Guest article from Fusion Occupational Health

The American Institute of Stress reports that 83% of US workers suffer from some kind of work-related stress.

As more people work from home during the Coronavirus pandemic, this is not only likely to increase but also has the potential to become overwhelming and cause workplace burnout.

Having already explored Mental Health Days in the workplace in a previous blog, we’ve asked Fusion Occupational Health to look at how you can recognize the signs of burnout and improve your mental health when working from home.

What is workplace burnout?

Workplace burnout is a feeling of emotional and physical exhaustion due to work.

While it includes many of the symptoms of stress, burnout has some specific feelings that differentiate it. These include:

  • Tiredness and exhaustion
  • A lack of enthusiasm 
  • An increase in negativity
  • Decreased ability to perform your job

Burnout is a mental health issue that needs to be taken seriously.

A 2018 study of 7,500 US workers found that employees suffering from burnout are 63% more likely to take sick days, show less confidence in their work performance, and are more than twice as likely to leave their job.

Like stress, burnout can be managed by identifying areas in your work that are causing stress.

However, it’s far better to prevent burnout in the first place.

How can you avoid becoming overworked and experiencing burnout?

There are a number of ways that you can reduce and manage your stress to improve your mental health and avoid experiencing burnout when working from home.

Here are a few tips.

Set up your own space

If you can, set up a specific area in your home for work.

Make sure it has a desk, comfortable chair and plenty of natural light.

Glassdoor has put together this handy guide to setting up your own home office.

Prioritize your day

Be clear what your most important jobs are for the day.

This 2012 paper cites communication as a key area in reducing work stress, so make your manager and colleagues aware of what you need to focus on.

By creating a daily task list, you can end the day positively, knowing that you’ve achieved something.

Don’t skip lunch

It’s just as important not to eat at your desk when you’re working from home as it is in the office.

Make sure that your lunch break is an actual break from work because getting away from your desk to have lunch has been shown to help employees de-stress.

Exercise regularly

Set time aside to stay active during work hours and break up your day with regular time away from a screen.

A 2015 study showed that regular yoga exercises resulted in lower work-related stress and improved sleep quality. 

Reduce screen time

With so many people using video conferencing apps, many people are feeling drained after working from home.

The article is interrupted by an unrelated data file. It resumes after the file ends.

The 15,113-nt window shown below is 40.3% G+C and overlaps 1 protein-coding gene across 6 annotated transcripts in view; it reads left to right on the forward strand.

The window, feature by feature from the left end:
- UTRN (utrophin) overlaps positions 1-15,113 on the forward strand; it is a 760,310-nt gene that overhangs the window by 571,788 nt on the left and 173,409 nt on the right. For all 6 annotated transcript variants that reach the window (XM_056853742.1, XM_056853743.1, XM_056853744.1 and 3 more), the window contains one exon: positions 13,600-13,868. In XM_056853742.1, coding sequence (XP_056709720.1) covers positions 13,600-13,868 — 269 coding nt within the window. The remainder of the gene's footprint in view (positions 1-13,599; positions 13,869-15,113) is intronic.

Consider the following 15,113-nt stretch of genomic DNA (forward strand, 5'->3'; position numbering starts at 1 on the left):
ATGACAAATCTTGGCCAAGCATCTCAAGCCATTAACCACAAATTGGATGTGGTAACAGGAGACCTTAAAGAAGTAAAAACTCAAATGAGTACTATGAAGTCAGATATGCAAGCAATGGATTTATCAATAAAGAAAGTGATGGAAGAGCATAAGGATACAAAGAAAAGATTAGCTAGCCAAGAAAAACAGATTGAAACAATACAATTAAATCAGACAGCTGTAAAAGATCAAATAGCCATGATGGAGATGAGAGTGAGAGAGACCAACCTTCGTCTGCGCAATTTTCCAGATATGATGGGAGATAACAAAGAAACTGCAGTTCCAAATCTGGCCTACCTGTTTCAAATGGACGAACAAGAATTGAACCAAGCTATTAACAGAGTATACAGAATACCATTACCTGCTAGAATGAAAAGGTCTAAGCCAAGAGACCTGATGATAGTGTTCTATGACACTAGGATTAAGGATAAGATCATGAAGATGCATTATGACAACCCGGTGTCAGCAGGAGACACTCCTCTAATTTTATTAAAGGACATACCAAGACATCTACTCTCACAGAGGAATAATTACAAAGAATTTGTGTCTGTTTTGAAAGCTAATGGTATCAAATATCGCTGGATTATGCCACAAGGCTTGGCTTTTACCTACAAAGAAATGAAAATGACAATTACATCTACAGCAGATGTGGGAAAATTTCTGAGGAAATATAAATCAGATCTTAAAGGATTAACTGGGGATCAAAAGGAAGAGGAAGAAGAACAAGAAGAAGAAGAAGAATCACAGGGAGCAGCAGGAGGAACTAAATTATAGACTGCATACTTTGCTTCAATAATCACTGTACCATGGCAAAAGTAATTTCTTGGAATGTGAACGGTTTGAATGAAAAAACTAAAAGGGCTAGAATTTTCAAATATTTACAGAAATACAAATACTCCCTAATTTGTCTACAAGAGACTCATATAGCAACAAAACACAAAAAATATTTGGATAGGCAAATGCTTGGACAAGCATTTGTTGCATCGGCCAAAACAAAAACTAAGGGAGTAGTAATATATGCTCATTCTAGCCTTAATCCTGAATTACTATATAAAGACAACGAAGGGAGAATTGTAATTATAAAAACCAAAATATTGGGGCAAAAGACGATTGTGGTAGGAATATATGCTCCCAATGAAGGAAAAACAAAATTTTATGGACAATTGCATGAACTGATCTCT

So much so, the term “Zoom fatigue” is being used to describe this feeling of exhaustion.

A professor from Pennsylvania describes the exhaustion she felt after teaching her class over Zoom, in a recent National Geographic article.

In the same article, an assistant professor of cyber-psychology at Virginia’s Norfolk State University, says that research shows how much people struggle with video calls.

And neuroimaging research has shown that too much screen time can damage the brain.

Avoid back-to-back video calls and take regular breaks to reduce the time you spend in front of a screen.

Stick to your regular working hours

According to data from NordVPN, employee’s hours have increased during the coronavirus pandemic.

It’s important that you remain consistent and “leave work” when your working hours are over.

Get a good night’s sleep

Sticking to your regular working hours should mean that you won’t feel tempted to return to your computer in the evening.

National Sleep Foundation found that a lack of sleep was one of the biggest predictors of burnout.

So switch off notifications for your work emails after hours and make sure you get a good night’s sleep.

Give yourself some “me time”

Give your brain a rest from “work time”. This could be quality time with your family, cooking a meal or simply having some time alone.

A 2011 study found that meditation significantly reduced stress and depression in full-time workers.

Have regular check-ins

Don’t become distanced from your work colleagues while working from home.

A 2018 workplace survey found that having friends at work lowered stress in employees.

Simply calling someone on the phone can help you feel less isolated.

Speaking to the American Institute of Stress, therapist Rachel O’Neill had this to say about burnout in relation to working from home during the Coronavirus pandemic.

“For many of us, most of our daily routine, our forms of self-care, and our general sense of safety and stability have been impacted. Present-focused awareness, maintaining emotional connections, having clear work-life boundaries, and increasing self-care strategies are key to moving forward without burning out.”